Burning Issue

     How many times am I going to have to remind you that this is NOT a food blog?  This is a blog about the world of laughter and imagination, as seen through postcards I’d like to sell so I can go on paying for stuff: a shameless cash grab which never quite gets around to telling you where to buy the things seen in the illustrations.  I just keep getting sidetracked by other matters on the old Interwebs, which exist solely for sucking you out of your day-to-day cares to confront life’s eternal questions.

     One of which, it turns out, is what I thought would be a simple Look-It-Up-and-Move-On sort of inquiry.  What is so burnt about French Burnt Peanuts.  This is that stubbly brown-red peanut candy I was addicted to as a young man, and still wouldn’t mind crunching in my spare time.  Of course, it was not that simple.  We fell into an international candy mix of Jordan almonds, Spanish peanuts, and Boston Baked Beans.

     Jordan almonds were produced in ancient Rome, although in those days they were simply almonds covered in honey, apparently meant to symbolize the contrast between the hard and soft, sweet and bitter, of married life, and used as wedding favors.  They started being coated with sugar during the Renaissance, and gradually became best known as wedding reception decorations, edible only if the rest of the food at the reception was slow in getting to you.  I ALWAYS felt kind of like that about Jordan almonds.  In the twentieth century, inventors in the U.S. came up with a coating system known as cold-panning, most famously used to produce M&Ms, but also used to produce Jordan almonds, French burnt peanuts, Boston Baked beans, certain sugar-coated pills, and those little metal balls you put on home-decorated Christmas cookies and absolutely classified by the FDA as inedible.  (My mother used to warn us not to put so many of those on the cookies for good reason.  They are considered edible elsewhere, but are, in fact, actually illegal now in California.)

     Jordan, by the way, is a reference to Verdun, where they were…no, it’s a corruption of the French word Jardin, or garden, which….no, it’s a reference to certain almonds grown along the Jordan River, which had…when the Interwebs doesn’t know the real answer to something, it lokes to give you every possible answer, so it has all bases covered.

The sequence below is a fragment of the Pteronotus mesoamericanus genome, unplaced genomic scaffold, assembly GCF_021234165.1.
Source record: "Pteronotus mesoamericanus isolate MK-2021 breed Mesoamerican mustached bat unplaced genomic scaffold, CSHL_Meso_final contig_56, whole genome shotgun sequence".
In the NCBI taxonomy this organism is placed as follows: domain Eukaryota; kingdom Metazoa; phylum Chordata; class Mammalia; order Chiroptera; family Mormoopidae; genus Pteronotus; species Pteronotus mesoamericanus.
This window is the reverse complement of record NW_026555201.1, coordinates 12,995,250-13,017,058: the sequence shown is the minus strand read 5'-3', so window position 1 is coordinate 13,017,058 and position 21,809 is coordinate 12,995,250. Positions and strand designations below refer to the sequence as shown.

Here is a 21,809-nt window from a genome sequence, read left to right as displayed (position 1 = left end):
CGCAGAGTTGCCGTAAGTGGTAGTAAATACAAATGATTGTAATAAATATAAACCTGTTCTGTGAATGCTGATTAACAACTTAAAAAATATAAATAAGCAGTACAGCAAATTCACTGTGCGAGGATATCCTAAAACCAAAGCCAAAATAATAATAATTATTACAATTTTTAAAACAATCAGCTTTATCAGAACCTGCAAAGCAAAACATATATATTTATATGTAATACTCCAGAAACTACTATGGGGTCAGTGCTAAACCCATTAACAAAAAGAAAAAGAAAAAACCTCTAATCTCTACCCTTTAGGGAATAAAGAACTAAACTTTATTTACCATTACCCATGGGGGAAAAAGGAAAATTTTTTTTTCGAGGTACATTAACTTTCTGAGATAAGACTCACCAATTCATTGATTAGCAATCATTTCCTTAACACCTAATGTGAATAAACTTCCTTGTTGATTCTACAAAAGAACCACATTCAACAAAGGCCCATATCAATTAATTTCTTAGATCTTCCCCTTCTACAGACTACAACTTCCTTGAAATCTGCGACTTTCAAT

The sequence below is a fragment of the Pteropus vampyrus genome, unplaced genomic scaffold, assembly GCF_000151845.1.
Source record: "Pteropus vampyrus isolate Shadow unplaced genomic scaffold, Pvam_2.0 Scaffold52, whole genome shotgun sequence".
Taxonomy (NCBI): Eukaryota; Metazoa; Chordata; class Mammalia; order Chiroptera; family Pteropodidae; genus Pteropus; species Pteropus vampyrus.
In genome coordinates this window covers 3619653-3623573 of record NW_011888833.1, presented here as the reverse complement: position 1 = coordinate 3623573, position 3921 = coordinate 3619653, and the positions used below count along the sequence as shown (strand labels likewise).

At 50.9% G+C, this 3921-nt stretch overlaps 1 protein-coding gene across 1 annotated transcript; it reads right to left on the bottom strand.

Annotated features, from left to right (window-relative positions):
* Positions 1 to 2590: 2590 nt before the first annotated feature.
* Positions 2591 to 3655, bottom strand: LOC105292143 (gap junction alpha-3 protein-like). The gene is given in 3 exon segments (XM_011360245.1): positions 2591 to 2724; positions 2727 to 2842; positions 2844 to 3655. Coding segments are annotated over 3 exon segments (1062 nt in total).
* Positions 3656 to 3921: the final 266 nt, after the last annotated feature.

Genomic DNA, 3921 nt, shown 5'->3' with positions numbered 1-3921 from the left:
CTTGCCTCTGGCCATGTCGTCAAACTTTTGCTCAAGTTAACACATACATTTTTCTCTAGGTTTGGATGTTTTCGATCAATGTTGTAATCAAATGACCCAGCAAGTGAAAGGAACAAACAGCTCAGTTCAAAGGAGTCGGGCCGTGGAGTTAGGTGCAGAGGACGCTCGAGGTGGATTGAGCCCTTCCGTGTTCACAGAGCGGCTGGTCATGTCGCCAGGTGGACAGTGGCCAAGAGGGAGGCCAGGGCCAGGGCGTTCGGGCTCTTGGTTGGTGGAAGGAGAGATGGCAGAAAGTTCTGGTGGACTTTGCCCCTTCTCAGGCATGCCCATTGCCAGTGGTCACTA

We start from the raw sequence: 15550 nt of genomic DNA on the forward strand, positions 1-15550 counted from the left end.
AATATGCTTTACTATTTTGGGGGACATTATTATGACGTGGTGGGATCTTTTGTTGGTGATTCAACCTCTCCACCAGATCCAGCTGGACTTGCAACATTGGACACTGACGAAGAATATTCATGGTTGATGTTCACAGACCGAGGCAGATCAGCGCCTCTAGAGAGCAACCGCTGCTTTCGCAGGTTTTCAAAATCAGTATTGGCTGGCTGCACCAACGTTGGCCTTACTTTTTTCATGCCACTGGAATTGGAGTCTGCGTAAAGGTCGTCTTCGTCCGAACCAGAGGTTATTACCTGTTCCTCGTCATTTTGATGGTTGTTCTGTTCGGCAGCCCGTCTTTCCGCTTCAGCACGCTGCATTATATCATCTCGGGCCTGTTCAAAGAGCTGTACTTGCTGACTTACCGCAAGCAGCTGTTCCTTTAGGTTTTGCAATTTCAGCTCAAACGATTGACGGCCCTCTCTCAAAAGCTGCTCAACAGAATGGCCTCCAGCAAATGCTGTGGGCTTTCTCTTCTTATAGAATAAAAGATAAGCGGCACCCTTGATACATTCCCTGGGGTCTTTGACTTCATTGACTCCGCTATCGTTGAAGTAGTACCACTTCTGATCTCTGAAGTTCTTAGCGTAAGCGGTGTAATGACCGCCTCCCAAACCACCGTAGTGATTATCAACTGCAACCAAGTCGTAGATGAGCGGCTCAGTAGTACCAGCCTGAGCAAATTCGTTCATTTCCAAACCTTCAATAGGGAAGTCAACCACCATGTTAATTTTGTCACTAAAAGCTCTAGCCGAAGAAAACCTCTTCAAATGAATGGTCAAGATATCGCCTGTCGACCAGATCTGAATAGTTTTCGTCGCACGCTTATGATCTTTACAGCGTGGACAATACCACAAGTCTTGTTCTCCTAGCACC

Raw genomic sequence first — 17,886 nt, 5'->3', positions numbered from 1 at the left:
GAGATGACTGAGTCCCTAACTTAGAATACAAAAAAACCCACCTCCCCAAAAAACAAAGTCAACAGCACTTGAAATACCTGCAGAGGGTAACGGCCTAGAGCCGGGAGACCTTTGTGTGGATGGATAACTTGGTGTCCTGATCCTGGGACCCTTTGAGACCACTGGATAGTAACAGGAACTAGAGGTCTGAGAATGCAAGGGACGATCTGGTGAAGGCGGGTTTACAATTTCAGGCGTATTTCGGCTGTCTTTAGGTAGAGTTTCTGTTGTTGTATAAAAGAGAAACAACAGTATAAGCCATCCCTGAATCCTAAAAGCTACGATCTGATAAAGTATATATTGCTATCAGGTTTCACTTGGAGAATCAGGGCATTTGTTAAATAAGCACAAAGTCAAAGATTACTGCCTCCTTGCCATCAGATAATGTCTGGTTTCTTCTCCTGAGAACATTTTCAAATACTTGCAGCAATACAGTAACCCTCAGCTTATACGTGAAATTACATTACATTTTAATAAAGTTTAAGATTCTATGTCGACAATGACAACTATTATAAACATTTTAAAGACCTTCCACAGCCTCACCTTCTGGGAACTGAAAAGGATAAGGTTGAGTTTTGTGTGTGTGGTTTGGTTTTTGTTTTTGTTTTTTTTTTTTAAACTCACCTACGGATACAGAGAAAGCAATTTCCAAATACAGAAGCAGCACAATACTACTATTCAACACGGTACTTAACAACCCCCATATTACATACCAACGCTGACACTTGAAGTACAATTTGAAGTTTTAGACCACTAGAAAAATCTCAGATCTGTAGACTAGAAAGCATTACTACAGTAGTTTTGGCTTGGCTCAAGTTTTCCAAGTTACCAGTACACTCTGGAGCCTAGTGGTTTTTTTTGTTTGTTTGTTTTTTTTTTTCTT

Anyway, if you take your cold-panning machine and toss in Spanish peanuts (which are from Brazil, but achieved their classic form of small nibbles with thin salty skins in Spain) and you are well on your way to M&Ms, Boston Baked Beans, and French burnt peanuts.  (We will not pause here to discuss their use in peanut clusters and peanut-caramel clusters sometimes called Turtles, although authentic turtles should involve cashews and/or almonds  These were invented by Chicago candy company De Met’s and called turtles because…did I say we weren’t pausing for this?  Let’s get back to candy in the shell…which turtles don’t…no.)

     Now, the Boston Baked Bean came AFTER the French Burnt Peanut, being introduced by a Chicago company in 1924.  (Why Boston?  Because they looked like beans, for which Boston was famous.  At last, an easy answer.)

     But about the French Burnt Peanut.  The answer offered by an online food etymologist (dannwoellertfoodetymologist) is that it descends from the German Burnt Almond.  Why didn’t YOU think of that?

     He finds these gems, billed as one of the oldest confections”, in a candy catalogue of 1918, along with the German Burnt Cinnamon Almond, which seems to have been much the same color as the French Burnt Peanut.  After World War I, he explains, Americans indulged the passion for Spanish peanuts and made them America’s main candy staple, starting with peanut clusters before World War I and developing into candy bars as years went by.  Taking the color of the Burnt Cinnamon Almond but not the cinnamon flavor, the almond and BURNT SUGAR coating were applied to the little peanuts and the nationality was changed either because of a)the War, b)a German reputation for pastry while the French were known for candy, or c)corporate feeling that it sounded more expensive.

     So there’s your answer.  French burnt peanuts are made with burnt sugar (used in a number of caramels) and are a German-Italian-Brazilian confection called French for marketing purposes.  And I guess that’s that, though I DID think the explanation might veer toward peanut brittle at some point.  (Hey, you want to know where THAT came from?  There’s an easy answer.  Nobody knows.  So there.)

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